In connection with the virtualization application 426, as described herein, the mobile device 402 may have a virtualization application 426 that is designed to present GUIs and then record user interactions with the GUI. The virtualization application 426 may communicate the user interactions to the server side to be used by the server side application as user interactions with the application. In response, the application on the server side may transmit back to the mobile device 402 a new GUI. For example, the new GUI may be a static page, a dynamic page, an animation, or the like, thereby providing access to remotely located resources.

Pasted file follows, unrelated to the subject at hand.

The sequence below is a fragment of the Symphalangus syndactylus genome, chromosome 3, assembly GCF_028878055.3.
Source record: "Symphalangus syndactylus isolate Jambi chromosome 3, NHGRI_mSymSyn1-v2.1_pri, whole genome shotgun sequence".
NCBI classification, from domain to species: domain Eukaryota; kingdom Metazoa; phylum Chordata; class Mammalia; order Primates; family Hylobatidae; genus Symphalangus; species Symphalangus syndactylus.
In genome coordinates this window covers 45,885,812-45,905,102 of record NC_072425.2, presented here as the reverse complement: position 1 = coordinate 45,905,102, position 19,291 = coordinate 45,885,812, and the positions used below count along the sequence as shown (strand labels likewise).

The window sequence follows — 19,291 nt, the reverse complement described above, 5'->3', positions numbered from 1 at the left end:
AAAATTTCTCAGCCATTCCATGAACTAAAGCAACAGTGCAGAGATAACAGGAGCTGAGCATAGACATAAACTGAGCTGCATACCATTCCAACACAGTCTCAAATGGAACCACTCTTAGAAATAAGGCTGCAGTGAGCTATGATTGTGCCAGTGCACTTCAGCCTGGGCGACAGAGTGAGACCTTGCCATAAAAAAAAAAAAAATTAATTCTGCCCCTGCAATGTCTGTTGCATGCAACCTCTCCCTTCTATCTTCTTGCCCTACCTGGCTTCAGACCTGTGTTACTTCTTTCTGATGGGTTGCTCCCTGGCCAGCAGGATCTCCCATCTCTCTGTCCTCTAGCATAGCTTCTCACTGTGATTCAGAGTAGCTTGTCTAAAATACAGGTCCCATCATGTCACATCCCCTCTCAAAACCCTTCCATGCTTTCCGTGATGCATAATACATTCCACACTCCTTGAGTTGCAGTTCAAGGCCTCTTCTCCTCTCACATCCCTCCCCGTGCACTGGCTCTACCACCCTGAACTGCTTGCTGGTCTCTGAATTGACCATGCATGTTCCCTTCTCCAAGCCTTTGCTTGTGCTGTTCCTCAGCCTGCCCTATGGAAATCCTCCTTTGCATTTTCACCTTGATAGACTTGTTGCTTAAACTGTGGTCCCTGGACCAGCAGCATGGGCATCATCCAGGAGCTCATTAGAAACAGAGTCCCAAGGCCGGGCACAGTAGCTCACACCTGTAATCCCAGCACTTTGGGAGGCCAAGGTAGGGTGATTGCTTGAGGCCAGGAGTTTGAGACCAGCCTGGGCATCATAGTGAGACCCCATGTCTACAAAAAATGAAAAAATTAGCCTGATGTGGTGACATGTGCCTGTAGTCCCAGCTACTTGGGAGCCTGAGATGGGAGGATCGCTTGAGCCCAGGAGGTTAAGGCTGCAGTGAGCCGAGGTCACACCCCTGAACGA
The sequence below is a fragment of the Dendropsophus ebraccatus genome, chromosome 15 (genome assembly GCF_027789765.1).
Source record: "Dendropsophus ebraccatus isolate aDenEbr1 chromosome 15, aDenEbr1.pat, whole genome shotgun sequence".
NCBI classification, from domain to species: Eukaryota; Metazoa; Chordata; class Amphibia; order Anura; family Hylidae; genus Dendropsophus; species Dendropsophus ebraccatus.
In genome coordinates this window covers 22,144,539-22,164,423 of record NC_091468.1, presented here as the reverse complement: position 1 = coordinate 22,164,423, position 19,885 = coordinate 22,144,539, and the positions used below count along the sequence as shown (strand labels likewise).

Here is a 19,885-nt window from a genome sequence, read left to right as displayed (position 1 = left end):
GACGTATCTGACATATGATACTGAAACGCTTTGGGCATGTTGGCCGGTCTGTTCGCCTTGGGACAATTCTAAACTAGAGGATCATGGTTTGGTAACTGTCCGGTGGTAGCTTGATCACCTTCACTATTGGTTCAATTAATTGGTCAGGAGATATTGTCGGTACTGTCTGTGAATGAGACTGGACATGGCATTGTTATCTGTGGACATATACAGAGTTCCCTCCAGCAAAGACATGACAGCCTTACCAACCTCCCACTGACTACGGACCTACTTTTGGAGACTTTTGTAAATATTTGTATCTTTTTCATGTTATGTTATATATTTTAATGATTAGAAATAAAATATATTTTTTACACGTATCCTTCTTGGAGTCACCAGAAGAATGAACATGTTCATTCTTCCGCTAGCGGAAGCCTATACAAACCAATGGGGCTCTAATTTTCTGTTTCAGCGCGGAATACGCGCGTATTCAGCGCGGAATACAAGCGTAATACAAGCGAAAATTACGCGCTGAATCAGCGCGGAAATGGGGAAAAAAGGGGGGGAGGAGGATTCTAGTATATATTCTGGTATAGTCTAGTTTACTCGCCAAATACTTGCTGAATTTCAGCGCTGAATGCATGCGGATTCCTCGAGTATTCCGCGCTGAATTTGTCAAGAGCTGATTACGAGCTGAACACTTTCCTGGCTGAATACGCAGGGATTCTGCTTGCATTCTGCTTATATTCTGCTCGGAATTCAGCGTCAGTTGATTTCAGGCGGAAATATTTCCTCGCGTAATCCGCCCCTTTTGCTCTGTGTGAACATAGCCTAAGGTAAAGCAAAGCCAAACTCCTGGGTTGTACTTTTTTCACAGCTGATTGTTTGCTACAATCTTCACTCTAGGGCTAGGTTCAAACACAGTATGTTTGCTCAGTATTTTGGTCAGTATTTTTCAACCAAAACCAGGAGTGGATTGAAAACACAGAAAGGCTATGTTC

The secure applications 414 may access data stored in a secure data container 428 in the managed partition 410 of the mobile device 402. The data secured in the secure data container may be accessed by the secure native applications 414, secure remote applications 422 executed by a secure application launcher 418, virtualization applications 426 executed by a secure application launcher 418, and the like. The data stored in the secure data container 428 may include files, databases, and the like. The data stored in the secure data container 428 may include data restricted to a specific secure application 430, shared among secure applications 432, and the like. Data restricted to a secure application may include secure general data 434 and highly secure data 438. Secure general data may use a strong form of encryption such as Advanced Encryption Standard (AES) 128-bit encryption or the like, while highly secure data 438 may use a very strong form of encryption such as AES 256-bit encryption. Data stored in the secure data container 428 may be deleted from the mobile device 402 upon receipt of a command from the device manager 424. The secure applications (e.g., 414, 422, and 426) may have a dual-mode option 440. The dual mode option 440 may present the user with an option to operate the secured application in an unsecured or unmanaged mode. In an unsecured or unmanaged mode, the secure applications may access data stored in an unsecured data container 442 on the unmanaged partition 412 of the mobile device 402. The data stored in an unsecured data container may be personal data 444. The data stored in an unsecured data container 442 may also be accessed by unsecured applications 446 that are running on the unmanaged partition 412 of the mobile device 402. The data stored in an unsecured data container 442 may remain on the mobile device 402 when the data stored in the secure data container 428 is deleted from the mobile device 402. An enterprise may want to delete from the mobile device 402 selected or all data, files, and/or applications owned, licensed or controlled by the enterprise (enterprise data) while leaving or otherwise preserving personal data, files, and/or applications owned, licensed or controlled by the user (personal data). This operation may be referred to as a selective wipe. With the enterprise and personal data arranged in accordance to the aspects described herein, an enterprise may perform a selective wipe.